“It’s a mixture of ‘How is this impacting peoples’ personal lives?’ and ‘Who are the people who are stepping up to do something?’” Sherriff says. “It’s contrasting the differing reactions in how governments are dealing with [COVID-19] across the world, but also showing that people are experiencing the same things. I’m experiencing the same thing that the woman sending me a video diary in India is experiencing. ‘Oh God, I can’t find any eggs.’ ‘Oh my God, I’m going out for the first time in a week, and I’m so excited to go to the supermarket!’”
It may seem like a certain gold-rush mentality is driving these documentarians, but Gabbert and other insiders who spoke to Vulture on background say that some studio-, network-, and streaming-service acquisitions executives have already indicated there may be a less than robust market for coronavirus-related nonfiction features once quarantining measures lift and Hollywood attempts to return to business as usual.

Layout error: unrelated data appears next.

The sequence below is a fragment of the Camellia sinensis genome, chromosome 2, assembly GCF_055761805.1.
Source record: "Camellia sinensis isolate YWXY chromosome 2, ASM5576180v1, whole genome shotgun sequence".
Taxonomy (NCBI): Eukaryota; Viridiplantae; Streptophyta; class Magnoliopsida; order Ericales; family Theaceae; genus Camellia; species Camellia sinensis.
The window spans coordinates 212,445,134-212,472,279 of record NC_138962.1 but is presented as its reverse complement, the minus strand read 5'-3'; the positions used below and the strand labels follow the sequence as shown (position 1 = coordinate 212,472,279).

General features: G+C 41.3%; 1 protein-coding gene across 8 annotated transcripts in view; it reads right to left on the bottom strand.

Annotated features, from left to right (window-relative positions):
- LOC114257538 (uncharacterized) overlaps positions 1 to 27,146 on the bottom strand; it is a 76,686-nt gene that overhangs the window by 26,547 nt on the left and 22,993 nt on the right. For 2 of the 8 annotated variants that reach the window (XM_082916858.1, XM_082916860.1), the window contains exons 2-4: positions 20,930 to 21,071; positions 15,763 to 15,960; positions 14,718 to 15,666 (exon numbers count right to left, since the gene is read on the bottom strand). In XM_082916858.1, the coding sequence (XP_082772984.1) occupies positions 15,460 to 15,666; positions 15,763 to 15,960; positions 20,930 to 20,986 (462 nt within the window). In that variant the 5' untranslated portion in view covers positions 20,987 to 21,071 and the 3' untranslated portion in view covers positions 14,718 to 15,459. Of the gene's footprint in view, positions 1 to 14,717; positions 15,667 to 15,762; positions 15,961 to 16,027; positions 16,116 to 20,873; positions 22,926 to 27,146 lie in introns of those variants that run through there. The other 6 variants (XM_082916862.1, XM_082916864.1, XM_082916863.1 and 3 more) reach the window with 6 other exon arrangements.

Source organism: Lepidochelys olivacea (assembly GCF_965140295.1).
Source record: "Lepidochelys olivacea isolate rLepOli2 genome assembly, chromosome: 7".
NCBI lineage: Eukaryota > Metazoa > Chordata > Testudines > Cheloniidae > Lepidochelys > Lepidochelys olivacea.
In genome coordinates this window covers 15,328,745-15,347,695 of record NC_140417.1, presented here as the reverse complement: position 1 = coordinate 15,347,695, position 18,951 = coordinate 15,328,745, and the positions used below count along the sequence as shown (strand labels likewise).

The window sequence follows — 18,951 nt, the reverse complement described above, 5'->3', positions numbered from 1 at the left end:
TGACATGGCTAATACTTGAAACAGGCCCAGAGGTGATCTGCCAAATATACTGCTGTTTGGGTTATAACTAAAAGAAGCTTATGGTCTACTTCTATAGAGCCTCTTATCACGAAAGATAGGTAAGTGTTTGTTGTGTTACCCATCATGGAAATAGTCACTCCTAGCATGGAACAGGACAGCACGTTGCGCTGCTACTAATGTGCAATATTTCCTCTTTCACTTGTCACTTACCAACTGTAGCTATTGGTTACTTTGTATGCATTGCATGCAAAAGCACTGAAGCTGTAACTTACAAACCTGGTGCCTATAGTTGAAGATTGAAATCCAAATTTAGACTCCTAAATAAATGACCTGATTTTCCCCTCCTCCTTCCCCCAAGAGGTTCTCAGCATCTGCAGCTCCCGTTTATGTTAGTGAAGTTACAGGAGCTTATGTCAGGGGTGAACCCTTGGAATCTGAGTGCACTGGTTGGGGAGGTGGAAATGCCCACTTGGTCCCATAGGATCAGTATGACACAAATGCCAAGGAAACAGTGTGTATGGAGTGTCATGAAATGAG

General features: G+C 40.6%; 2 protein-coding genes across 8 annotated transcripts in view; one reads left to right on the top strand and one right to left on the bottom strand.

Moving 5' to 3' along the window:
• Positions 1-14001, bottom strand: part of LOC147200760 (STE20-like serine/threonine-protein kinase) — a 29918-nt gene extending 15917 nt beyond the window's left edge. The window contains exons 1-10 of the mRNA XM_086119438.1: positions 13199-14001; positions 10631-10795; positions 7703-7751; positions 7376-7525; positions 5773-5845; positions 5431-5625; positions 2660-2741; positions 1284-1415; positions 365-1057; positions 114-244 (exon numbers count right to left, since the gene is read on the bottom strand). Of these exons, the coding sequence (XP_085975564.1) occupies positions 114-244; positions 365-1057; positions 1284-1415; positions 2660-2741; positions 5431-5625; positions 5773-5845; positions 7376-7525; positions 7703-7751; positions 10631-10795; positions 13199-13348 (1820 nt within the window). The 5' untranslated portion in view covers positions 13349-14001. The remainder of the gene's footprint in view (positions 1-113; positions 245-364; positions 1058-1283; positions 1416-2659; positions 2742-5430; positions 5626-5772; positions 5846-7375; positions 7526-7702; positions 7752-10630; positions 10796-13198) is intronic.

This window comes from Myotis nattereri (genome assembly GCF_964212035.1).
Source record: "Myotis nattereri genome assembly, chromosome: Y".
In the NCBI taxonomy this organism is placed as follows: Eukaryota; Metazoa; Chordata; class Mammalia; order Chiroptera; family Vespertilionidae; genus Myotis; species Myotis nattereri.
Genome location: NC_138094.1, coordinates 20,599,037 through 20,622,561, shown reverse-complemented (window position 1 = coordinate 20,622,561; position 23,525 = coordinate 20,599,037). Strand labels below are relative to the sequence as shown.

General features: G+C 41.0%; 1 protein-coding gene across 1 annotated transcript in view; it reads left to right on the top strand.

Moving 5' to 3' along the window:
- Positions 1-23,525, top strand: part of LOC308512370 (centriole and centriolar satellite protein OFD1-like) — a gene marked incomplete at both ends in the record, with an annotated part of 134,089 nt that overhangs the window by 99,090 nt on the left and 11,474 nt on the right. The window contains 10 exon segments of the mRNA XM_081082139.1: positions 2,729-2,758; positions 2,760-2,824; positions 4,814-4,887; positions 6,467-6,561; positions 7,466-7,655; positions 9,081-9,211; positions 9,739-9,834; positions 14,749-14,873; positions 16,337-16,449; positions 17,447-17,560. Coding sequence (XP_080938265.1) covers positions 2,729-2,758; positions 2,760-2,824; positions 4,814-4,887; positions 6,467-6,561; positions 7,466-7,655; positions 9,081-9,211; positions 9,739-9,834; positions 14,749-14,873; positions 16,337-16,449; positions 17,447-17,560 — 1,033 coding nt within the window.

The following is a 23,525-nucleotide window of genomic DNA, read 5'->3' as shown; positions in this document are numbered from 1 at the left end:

“I’ve heard the argument that no one is going to want to watch something about COVID when this is over,” Gabbert says. “I don’t believe that. [My movie] is about the economics of restaurants, the supply chain. It’s about the personal stories, the hopes and fears, of people being resourceful and adaptive while other people are closing up shop. It’s such a human story. But I have been hearing from a lot of people I’m talking to, the buyers, saying they’re worried about buying COVID-related things.”